Now, in addition to his various presidential duties, Davis also carries a 3.1 GPA and is currently taking two science classes, Advanced Placement English, calculus and government.

"A very serious senior schedule," he smiles, "which at times I can regret."

Later, he added: "My dad always said, 'You'll never get lost if you know your next move.' I really look toward that and put it into in my life."

To that end, Davis contemplates life as a plastic surgeon, possibly in reconstructions or prosthetics.

"I've always wanted to make people feel comfortable, whether it was in mixed company, by themselves or with themselves," he says. "I want to make people feel comfortable internally and externally . . . "

He also added: "I've always had the idea that if I am OK, that's the only way I can make other people OK."

However, his own healing process is ongoing, nurtured, Davis says, by Prep football. Though he's chosen to keep the particulars private, his father's death came less than a month before Father's Day, which fell on June 17 that year.

Also, Saturday's PIAA Class AAAA title game against District 7 Pine-Richland, comes a day before his father's birthday on Dec. 14 (SJP won last season's title on Dec. 15).

"I always pray to him before games, I pray to him after," Davis says. "I always talk to him, always think about him. Little events that are father-son [in nature], those are some of the more difficult times. But then I look around, and I have so many other figures in my life: an older brother [Shawn Jr.], Coach [Gabe] Infante, all the coaches actually."

Shawn Jr., whom Shane says attends St. John's, was also a Hawk and played the same position and wore No. 56 before Shane. There is also a youngest brother, Sharod.

On Father's Day last year, Davis exchanged texts with Infante.

"I'm so happy you came into my life," he recalls writing. "And he texted back, 'Best text I've gotten all day. Love you, big guy.' "

As for football, Davis, who once weighed 368 pounds, is passionate about playing collegiately and has received an offer, his first, from St. Francis. Davis also says he devoted himself, in his father's memory, to football and losing weight after returning to practice 3 days after the funeral.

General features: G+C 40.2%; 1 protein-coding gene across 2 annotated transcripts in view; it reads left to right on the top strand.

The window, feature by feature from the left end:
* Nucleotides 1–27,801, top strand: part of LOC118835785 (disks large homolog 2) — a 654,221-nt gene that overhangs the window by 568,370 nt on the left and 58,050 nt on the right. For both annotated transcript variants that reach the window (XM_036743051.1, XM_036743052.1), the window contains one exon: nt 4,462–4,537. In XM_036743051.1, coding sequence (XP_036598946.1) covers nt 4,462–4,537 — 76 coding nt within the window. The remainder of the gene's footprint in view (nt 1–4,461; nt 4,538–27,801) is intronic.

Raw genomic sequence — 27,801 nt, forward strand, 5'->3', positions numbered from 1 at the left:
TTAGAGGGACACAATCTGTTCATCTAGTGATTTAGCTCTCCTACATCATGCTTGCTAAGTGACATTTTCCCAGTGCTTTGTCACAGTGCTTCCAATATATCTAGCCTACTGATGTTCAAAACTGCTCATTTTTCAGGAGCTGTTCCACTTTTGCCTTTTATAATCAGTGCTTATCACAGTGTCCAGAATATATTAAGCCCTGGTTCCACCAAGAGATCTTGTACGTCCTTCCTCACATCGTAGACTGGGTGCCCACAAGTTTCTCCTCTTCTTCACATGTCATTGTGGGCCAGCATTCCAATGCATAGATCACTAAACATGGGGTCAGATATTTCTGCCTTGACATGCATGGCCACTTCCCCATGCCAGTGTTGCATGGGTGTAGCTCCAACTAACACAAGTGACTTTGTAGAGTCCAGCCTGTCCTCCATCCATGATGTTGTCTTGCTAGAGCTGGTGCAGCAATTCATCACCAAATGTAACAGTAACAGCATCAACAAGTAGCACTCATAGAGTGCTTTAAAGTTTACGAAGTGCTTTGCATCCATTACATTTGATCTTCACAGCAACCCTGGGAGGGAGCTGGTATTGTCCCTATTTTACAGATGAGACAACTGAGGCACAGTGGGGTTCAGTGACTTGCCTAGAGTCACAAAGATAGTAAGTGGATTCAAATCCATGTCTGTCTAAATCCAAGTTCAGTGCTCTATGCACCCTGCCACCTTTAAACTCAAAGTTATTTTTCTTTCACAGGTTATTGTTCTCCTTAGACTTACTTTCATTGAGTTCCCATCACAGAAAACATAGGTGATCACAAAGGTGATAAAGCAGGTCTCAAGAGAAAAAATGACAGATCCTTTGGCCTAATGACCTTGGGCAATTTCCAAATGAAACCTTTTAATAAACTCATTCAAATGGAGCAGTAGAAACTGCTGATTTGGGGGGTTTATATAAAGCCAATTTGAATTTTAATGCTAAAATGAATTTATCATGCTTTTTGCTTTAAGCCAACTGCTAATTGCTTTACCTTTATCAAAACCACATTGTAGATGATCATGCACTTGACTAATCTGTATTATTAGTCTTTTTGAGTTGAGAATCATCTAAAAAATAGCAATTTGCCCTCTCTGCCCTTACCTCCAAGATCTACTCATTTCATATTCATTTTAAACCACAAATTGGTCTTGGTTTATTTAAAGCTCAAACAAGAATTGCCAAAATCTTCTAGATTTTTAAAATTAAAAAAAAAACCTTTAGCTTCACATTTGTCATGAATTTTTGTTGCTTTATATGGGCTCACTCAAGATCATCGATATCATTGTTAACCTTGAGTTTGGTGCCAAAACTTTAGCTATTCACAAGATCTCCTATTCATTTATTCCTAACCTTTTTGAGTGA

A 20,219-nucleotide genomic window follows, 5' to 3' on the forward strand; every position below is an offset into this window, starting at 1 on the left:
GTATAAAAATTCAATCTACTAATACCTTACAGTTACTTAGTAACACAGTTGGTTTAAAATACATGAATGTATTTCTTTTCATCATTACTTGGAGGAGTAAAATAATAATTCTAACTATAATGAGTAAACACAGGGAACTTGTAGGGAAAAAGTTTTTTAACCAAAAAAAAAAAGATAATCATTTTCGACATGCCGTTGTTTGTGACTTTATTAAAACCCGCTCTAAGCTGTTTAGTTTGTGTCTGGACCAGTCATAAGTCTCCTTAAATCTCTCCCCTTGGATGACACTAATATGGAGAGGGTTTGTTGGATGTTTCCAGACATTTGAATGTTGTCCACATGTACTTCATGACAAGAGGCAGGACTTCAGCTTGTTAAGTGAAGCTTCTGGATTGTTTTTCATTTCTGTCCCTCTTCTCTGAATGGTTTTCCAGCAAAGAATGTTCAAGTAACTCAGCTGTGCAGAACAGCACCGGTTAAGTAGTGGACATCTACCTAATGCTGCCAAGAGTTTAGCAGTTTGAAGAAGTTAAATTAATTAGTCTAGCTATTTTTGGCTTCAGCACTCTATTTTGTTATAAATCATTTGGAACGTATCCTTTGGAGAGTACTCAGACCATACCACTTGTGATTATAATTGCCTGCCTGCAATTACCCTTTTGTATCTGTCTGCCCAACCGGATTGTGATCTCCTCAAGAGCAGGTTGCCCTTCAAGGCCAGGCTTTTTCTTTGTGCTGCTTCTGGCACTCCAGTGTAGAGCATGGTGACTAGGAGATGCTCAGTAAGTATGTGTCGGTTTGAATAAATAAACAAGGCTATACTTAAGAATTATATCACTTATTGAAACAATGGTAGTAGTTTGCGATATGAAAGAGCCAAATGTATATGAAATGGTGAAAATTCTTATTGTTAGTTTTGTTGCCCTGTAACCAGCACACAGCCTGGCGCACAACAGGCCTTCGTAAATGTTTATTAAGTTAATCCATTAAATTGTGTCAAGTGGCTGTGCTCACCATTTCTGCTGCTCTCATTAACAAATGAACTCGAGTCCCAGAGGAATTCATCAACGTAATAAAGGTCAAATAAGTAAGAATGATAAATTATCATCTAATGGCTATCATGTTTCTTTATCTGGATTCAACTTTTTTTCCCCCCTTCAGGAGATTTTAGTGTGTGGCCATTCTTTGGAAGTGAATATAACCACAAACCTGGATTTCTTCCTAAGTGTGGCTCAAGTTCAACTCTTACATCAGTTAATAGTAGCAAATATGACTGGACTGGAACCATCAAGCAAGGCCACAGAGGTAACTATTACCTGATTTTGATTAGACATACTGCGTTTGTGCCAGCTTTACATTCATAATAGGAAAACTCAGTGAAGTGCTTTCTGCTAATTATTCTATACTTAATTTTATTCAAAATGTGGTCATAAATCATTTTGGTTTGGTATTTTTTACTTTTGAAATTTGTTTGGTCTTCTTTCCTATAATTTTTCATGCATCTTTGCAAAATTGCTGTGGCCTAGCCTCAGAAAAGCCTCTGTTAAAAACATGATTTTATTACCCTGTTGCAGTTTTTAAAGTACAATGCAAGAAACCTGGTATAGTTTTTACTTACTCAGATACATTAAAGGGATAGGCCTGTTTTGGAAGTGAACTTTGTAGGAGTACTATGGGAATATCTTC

And, he also still wants to pursue the theater, "just about as much as I see myself pursuing football past high school."

He may even pull some of his teammates into Prep's "Night of Scenes," a collection of plays and musicals put on by students.

"There are a lot of people who said they could see themselves doing it," he said.

After all, few seem to resist his pull. It's also evident he doesn't resists theirs.

"This program saves lives," Davis says. "I wouldn't be here without the Prep football program. Without the people I have met and without coach Infante, I would not be here. The football program helped me in a way I couldn't even explain by giving me 60-some-odd brothers and by giving me father figures who exemplify the greatest ways of how to be a man. And I needed that at a time when I had nobody."

Obviously, Davis would love another championship, but to hear him tell it, something else is also important.

"For me, it's not just about the sports, it's about the people," he says. "So, just being able to spend one last time with my seniors - my favorite people in the world - just being able to spend time with them for another 48 minutes is going to mean the world to me. And even this week in practice, I just want to laugh, I just want to be happy in the situation I'm in. I could not ask for anything else."

On Twitter: @AceCarterDN